The shows that made it into the Top 10 of my list of TV's Best of the Decade are all great. There's not a "very good" show in the group. In placing them and distinguishing between them, that means that sometimes I have to turn the actual ranking over to different parts of my anatomy.
Yesterday's pick, the unparalleled puzzlement of "Lost," was a decision made by my head.
Today's nod, which was so totally neck-and-neck with "Lost" that their places might be switched tomorrow and then back again on Saturday if this list weren't set in stone, was driven by my heart. My full heart. And, possibly, my clear eyes. Yup. My clear eyes and full heart.
[A celebration of of Dillon football, the Taylor Family, DirecTV
and Killer Landry after the break...]
Before you start complaining, I know that "Lost" is not a show without heart. I know grown men reduced to weeping babies by the ending of "The Constant." Of course, I also know grown men reduced to weeping babies by almost every single episode of "Friday Night Lights." I'm not sure if I could explain the cathartic release that seems to come from every great episode of "Friday Night Lights" except to say that it's like that Lifetime Movie of the Week plot where the battered wife kills her disgusting boor of a husband, only reproduced every single week and with a minimum of abuse and, for the most part (but, alas, not entirely) a minimum of murder. It's certainly like an underdog sports movie playing out on your TV for 44 minutes every week.
Already on this list, I've mentioned several of the decade's best pilots, pilots that made me take notice. Peter Berg
's "Friday Night Lights" pilot is another that's in that league, though it may have had more to prove than the "Wonderfalls" pilot or the "Lost" pilot, at least to me. I was an appreciator of Buzz Bissinger's book of "Friday Night Lights." I was a big fan of Peter Berg's film adaptation, one of the decade's better sports movies. But coming into the pilot for the NBC
drama, I had the sensation that by its third incarnation, perhaps there had been degradation to the story. You take a real story, involving the Permian High Panthers. First you adapt it loosely to the big screen, fictionalizing some characters and some plot elements. Then you bring it to the small screen, fictionalizing all of the characters, fictionalizing all of the plot elements and even fictionalizing the Texas town at the center? At a certain point, "Friday Night Lights" is going to be a futuristic animated comedy about Space Football set in Space Texas, it's been changed so much.
Here's how I look at the three incarnations of "Friday Night Lights": In Bissinger's book, Permian is the star. It's the story of a town so obsessed with football that, in good years, it can ignore economic hardship and community unrest. In Berg's film, the football team is the star. You cast attractive and athletic young stars and concentrate on the bone-crushing tackles, the slow-mo cutbacks of the running backs, the roar of the crowd and the inspirational speeches by the stern-yet-loving coach. In both the book and the movie, the Permian Panthers lose, because sometimes the lessons learned are more important than the end result.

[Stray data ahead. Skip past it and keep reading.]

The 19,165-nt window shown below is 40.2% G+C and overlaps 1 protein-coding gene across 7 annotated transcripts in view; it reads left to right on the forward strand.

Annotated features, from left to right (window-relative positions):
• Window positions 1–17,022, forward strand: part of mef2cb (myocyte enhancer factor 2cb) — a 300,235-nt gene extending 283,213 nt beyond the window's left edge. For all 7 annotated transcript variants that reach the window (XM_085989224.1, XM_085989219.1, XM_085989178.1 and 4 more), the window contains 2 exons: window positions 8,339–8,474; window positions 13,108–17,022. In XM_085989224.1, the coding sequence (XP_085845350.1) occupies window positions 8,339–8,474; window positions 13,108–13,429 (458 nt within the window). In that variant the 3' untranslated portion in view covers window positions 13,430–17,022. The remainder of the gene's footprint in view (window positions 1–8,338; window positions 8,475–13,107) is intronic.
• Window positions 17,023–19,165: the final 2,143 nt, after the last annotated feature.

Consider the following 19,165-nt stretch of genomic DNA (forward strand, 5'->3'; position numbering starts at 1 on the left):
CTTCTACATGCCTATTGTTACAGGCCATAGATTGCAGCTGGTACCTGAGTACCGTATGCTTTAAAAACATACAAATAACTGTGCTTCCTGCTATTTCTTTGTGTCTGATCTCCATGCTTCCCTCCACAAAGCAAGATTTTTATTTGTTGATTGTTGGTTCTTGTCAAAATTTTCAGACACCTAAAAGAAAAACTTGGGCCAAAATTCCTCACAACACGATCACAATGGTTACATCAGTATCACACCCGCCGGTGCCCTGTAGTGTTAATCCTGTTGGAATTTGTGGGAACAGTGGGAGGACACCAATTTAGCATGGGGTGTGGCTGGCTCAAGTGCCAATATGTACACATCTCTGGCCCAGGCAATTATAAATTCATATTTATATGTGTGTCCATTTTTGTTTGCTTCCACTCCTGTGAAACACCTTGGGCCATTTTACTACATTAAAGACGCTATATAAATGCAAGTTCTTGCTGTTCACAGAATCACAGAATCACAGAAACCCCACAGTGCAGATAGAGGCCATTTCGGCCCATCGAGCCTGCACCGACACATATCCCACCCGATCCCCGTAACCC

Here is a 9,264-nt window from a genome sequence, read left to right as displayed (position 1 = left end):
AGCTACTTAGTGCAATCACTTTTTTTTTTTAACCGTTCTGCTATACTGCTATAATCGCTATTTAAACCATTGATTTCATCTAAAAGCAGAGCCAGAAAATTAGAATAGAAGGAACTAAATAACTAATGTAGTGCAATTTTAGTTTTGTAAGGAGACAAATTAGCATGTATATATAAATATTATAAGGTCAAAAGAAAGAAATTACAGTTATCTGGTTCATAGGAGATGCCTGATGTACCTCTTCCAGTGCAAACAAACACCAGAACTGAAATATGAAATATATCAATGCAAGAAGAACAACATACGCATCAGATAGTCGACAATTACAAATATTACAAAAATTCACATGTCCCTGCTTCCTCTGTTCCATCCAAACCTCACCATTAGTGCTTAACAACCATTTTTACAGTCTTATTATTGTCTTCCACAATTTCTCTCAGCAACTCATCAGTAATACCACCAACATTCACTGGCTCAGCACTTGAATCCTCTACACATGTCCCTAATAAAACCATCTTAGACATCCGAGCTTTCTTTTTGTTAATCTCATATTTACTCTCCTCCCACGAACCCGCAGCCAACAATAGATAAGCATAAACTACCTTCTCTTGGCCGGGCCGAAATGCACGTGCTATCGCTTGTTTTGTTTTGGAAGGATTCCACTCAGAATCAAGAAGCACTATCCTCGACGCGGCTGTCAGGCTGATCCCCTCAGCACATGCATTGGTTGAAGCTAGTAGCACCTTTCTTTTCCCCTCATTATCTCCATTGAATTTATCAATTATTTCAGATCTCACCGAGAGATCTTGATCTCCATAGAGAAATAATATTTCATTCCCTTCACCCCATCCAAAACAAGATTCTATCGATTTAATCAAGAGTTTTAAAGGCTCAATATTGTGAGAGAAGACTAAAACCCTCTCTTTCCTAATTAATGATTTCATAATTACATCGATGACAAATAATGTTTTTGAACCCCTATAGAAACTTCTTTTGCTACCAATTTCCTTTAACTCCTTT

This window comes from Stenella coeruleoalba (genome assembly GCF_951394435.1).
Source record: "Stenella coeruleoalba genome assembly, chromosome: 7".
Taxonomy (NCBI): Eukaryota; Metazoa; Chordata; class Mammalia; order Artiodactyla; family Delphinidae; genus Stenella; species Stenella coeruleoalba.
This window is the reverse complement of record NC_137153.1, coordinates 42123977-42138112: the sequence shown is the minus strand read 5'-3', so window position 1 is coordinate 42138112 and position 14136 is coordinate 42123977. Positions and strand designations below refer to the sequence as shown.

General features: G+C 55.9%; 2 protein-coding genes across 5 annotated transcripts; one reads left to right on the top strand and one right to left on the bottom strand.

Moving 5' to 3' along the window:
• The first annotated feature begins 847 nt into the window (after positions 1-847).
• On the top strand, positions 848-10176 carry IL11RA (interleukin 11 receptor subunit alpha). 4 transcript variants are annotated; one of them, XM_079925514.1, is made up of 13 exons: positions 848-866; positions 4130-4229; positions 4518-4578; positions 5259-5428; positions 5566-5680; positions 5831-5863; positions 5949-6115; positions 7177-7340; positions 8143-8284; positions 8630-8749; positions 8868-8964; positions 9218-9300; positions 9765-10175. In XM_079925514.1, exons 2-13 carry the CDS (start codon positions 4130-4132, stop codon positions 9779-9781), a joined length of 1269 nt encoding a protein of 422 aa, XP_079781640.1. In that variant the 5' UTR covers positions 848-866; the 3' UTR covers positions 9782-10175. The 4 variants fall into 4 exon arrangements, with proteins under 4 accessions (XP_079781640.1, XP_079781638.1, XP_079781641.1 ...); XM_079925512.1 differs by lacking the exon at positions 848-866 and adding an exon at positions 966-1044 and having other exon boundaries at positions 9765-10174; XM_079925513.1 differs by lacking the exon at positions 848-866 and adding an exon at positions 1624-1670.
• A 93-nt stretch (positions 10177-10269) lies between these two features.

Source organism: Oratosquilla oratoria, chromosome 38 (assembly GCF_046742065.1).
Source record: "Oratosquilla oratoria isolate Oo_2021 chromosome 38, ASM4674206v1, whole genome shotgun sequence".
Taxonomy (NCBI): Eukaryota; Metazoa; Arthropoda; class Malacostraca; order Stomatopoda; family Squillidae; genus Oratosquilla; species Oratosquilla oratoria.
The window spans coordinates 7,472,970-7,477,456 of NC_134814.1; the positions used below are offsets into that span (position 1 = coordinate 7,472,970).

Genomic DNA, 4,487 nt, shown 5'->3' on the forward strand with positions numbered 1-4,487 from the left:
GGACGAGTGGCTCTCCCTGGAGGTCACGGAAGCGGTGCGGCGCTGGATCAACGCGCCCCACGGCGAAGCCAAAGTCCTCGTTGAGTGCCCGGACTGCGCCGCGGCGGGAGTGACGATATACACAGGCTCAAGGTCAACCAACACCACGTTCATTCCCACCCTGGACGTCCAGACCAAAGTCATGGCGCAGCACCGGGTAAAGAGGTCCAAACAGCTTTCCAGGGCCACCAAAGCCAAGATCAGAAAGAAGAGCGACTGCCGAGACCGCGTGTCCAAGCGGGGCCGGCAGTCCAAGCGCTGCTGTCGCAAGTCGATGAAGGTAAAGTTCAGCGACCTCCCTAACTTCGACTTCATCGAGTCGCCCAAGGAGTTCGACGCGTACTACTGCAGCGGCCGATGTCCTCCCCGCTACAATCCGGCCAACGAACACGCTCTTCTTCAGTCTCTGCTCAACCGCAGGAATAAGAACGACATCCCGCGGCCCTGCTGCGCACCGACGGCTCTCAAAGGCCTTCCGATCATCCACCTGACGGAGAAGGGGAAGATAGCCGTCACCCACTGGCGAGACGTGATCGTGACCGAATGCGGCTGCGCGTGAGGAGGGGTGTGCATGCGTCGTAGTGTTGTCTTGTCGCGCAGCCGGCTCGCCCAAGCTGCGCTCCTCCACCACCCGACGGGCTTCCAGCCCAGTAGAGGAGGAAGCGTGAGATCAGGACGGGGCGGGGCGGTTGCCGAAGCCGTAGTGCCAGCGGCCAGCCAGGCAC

When Berg and Jason Katims brought "Friday Night Lights" to the small screen, Permian was still an important character, though it was called Dillon and most of the geographic specificity has been smudged or even erased so completely that by the second season the show's major hangout became an Applebees. The football team is still an essential character, though as much as I love the TV series, realistic football action has only occasionally been a strong suit.
No. TV's "Friday Night Lights" has succeeded because it's about a family.
Primarily, it's about a literal family. In the movie, Billy Bob Thornton played the stern-but-loving coach and Connie Britton
played his patient wife. Britton had maybe a half-dozen lines. In the series, Britton remains, but her Tami Taylor has been upgraded to nearly an equal partner with Kyle Chandler
's Eric Taylor. They fight over finances, they disagree child-rearing and sometimes their professional paths run in opposite directions. They get agitated at each other and frustrated and sometimes they yell and sometimes they throw their arms in the air in frustration, but it's a relationship characterized much more by love and clear mutual respect than acrimony. It's as honest and well-played a depiction of a happy and healthy marriage as you're ever going to see on TV. Chandler and Britton have, from the very start, had an easy chemistry and guarantees that no matter how exciting the football action in a given episode may be, the at-home scenes between Coach and Mrs. Coach (or Principal Coach, since the second season) are the ones you look forward to. The lack of histrionics in their relationship is probably what has kept Britton and Chandler from receiving Emmy nominations, but the fault there is with the voters and not with the stars.
And I wouldn't want to minimize Aimee Teegarden's performance as Julie Taylor. Watching the original pilot, I had reservations about Teegarden, thought she wasn't as put-together as some of the other young stars in the cast. It took me maybe one more episode to realize that I was a moron and that Teegarden wasn't as put-together as the other young stars in the cast because Julie Taylor was, like most teenagers are, a work-in-progress, a not-fully-formed individual. She rages at her parents. She's petulant. She makes impulsive decisions that often are wrong. She's real and believable at every turn and she's an essential piece of the Taylor Family Unit. [May "Friday Night Lights" air long enough for little Gracie, with her strangely shaped head, to also become a workable piece of that family.]